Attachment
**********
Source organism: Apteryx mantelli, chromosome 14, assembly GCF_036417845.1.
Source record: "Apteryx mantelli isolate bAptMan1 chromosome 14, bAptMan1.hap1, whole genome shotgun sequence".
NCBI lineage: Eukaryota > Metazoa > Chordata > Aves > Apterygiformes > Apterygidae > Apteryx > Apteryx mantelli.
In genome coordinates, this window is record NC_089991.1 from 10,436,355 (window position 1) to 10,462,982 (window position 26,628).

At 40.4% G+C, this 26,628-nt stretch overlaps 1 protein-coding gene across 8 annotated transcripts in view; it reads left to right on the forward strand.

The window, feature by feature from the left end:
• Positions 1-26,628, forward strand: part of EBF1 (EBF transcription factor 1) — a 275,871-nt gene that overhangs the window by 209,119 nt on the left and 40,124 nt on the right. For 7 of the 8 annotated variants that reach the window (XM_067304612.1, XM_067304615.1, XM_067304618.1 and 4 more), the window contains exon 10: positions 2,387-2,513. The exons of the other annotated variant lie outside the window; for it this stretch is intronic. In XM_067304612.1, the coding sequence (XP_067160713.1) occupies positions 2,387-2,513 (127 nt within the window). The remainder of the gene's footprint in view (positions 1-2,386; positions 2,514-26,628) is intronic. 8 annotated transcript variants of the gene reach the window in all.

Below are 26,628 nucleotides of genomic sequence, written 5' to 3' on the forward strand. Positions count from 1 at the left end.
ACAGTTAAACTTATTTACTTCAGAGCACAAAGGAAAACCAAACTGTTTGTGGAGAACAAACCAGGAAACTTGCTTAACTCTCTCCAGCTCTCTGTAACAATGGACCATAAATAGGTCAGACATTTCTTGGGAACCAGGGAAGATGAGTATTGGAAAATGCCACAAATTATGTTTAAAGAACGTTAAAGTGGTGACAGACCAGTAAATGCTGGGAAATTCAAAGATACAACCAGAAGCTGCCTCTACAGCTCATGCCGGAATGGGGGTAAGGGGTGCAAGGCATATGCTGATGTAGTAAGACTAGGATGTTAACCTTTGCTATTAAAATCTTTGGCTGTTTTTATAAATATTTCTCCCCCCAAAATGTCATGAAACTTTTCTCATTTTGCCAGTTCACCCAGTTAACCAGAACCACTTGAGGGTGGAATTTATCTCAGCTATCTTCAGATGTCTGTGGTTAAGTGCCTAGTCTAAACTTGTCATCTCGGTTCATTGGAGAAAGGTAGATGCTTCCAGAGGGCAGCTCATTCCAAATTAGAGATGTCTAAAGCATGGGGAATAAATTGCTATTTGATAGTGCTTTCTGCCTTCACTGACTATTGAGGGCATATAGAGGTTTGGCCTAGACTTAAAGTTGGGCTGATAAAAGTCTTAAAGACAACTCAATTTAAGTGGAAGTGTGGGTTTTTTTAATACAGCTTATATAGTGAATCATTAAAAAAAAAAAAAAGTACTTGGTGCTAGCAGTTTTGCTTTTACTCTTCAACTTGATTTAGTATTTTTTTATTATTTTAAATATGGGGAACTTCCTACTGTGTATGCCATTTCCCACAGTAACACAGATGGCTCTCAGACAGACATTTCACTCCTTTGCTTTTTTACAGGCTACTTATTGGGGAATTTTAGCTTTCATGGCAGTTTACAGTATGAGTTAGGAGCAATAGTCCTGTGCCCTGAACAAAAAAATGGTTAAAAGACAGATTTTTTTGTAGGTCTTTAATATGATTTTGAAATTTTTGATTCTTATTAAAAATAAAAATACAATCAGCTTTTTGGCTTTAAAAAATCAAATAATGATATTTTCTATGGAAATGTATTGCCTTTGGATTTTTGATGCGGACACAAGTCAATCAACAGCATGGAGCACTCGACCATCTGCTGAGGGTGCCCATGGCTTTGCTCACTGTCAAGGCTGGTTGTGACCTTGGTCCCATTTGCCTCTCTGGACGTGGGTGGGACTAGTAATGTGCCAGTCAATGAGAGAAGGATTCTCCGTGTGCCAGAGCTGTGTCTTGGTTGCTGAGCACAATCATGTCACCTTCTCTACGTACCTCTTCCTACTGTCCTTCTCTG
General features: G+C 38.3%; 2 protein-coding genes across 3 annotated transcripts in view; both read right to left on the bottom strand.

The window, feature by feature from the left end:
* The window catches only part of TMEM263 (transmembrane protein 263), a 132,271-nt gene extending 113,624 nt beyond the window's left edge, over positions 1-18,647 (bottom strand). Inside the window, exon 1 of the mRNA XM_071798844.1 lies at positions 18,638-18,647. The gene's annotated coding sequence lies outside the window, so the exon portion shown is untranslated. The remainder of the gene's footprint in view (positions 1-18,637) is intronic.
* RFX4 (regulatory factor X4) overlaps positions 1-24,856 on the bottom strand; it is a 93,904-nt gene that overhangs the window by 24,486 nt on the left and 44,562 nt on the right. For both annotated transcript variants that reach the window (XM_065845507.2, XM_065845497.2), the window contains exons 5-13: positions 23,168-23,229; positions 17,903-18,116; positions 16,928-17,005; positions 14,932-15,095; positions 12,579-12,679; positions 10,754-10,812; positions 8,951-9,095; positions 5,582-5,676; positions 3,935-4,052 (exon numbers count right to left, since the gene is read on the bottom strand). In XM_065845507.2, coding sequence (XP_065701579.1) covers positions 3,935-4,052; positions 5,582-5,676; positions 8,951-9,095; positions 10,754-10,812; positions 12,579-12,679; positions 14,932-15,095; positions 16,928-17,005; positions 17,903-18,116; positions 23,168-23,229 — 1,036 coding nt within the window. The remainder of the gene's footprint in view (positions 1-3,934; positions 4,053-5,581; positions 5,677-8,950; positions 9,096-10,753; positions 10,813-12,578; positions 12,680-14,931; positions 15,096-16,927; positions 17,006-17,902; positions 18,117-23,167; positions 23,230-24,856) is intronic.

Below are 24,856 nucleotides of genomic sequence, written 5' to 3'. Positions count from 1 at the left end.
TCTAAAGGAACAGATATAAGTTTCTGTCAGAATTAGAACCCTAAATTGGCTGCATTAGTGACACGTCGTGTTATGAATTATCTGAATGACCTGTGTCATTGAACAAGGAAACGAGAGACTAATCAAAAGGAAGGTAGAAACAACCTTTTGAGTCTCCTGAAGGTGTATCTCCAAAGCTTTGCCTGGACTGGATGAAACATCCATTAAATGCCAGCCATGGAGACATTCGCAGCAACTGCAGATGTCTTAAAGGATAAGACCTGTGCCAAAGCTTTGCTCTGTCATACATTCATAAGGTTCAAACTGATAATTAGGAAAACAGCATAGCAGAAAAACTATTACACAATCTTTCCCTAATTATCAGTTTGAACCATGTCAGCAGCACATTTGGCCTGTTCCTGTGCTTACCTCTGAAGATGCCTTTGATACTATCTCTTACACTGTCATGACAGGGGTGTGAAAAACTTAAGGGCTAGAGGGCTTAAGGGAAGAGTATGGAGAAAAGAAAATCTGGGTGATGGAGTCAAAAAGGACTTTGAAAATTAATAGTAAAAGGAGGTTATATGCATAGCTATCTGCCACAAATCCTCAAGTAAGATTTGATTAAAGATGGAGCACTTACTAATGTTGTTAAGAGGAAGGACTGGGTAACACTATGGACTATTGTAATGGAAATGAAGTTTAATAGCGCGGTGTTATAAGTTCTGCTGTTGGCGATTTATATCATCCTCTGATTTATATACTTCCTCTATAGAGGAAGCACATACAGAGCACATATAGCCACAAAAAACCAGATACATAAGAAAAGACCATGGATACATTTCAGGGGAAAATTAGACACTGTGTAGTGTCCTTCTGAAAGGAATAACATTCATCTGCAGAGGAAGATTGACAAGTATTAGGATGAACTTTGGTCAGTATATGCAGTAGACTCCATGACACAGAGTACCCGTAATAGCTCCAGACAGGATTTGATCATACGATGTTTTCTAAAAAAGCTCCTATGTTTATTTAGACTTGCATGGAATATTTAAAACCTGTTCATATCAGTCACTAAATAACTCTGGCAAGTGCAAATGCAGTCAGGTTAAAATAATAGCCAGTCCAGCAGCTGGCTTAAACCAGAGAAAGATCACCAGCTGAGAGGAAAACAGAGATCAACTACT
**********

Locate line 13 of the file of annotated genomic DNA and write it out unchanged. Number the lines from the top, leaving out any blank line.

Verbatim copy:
* RFX4 (regulatory factor X4) overlaps positions 1-24,856 on the bottom strand; it is a 93,904-nt gene that overhangs the window by 24,486 nt on the left and 44,562 nt on the right. For both annotated transcript variants that reach the window (XM_065845507.2, XM_065845497.2), the window contains exons 5-13: positions 23,168-23,229; positions 17,903-18,116; positions 16,928-17,005; positions 14,932-15,095; positions 12,579-12,679; positions 10,754-10,812; positions 8,951-9,095; positions 5,582-5,676; positions 3,935-4,052 (exon numbers count right to left, since the gene is read on the bottom strand). In XM_065845507.2, coding sequence (XP_065701579.1) covers positions 3,935-4,052; positions 5,582-5,676; positions 8,951-9,095; positions 10,754-10,812; positions 12,579-12,679; positions 14,932-15,095; positions 16,928-17,005; positions 17,903-18,116; positions 23,168-23,229 — 1,036 coding nt within the window. The remainder of the gene's footprint in view (positions 1-3,934; positions 4,053-5,581; positions 5,677-8,950; positions 9,096-10,753; positions 10,813-12,578; positions 12,680-14,931; positions 15,096-16,927; positions 17,006-17,902; positions 18,117-23,167; positions 23,230-24,856) is intronic.